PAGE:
A bare root is exactly what it sounds like. Your plant will arrive with its roots bare and won’t be in compost. This is a common way that strawberry plants are sold.
I bought a few varieties off Amazon and will show you how I planted them. You can also grow strawberries from seed, but they take quite a while to establish themselves properly.
Savour the flavour of your own homegrown strawberries, picked straight from your patio. These 3 varieties have been specially selected for an extended cropping period so that you can keep harvesting a constant supply of delicious sweet, juicy fruits over a much longer period.
This is how bare-root strawberries arrive, and it can be pretty shocking if you are not expecting it. All you get is a bunch of roots with a tiny bit of green growth at the top.
They will often be covered in soil and looking pretty sorry for themselves. You may think they will not grow, but trust me; they bounce back quickly.
When your bare-root strawberries arrive, the first thing to do is to get them out of the packing quickly and start rehydrating. You want to do this as soon as they arrive. If you leave them for any length of time, there is a good chance they will die.
I give mine a good soak in the sink for an hour or two before planting them up.
Planting in containers or baskets
This is a crucial step in planting up your strawberries if you are going to plant in containers or baskets, if you are planting into the ground then you can skip this step. I like to use high-quality compost, mixed with vermiculite to increase water retention and, finally, some 6X chicken manure to enrich the mix.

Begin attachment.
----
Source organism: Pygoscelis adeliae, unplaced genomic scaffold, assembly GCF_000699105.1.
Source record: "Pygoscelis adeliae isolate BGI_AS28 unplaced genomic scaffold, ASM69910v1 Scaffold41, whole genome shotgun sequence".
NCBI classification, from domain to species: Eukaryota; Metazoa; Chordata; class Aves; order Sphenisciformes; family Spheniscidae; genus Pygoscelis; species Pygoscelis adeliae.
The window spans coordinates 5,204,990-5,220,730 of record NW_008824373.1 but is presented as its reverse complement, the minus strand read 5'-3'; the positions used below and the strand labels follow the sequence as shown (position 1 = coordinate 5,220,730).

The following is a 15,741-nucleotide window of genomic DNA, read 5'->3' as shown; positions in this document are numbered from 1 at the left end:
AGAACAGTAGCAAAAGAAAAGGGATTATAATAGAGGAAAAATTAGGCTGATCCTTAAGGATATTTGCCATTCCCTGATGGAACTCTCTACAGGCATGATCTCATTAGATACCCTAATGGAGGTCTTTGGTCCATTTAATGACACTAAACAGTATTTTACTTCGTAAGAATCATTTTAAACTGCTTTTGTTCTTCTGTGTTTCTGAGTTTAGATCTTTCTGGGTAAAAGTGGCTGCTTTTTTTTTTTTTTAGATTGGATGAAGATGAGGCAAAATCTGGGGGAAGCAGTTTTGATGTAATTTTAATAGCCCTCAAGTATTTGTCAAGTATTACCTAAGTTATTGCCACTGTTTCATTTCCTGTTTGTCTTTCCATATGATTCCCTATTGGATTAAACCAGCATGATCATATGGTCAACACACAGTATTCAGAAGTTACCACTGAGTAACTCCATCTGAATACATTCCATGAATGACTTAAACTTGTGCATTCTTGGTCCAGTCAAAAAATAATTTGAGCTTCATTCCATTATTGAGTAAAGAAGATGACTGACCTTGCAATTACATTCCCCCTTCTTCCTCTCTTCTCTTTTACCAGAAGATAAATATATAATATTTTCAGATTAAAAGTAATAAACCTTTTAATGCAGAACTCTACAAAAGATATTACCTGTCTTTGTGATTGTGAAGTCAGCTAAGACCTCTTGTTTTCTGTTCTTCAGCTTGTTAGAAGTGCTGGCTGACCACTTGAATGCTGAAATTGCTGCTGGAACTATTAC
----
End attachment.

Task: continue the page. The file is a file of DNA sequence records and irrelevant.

I then get stuck in and mix this well with my hands. Vermiculite is added to help water retention; it is super absorbent and soaks up water before slowly releasing it over time. This means you don’t have to water your baskets/containers as often.
There is really only one thing you need to be mindful of when planting strawberries and that is that you don’t bury the crown below the soil.
The crown is the centre part of the plant where the leaves grow from. If this ends up under the soil then it can rot and the plant will die.
Keep your plants 20-30cm apart and water them well once they are planted.
That is all there is to it. Let me know in the comments below if you have any questions or tips.
Good luck in the garden,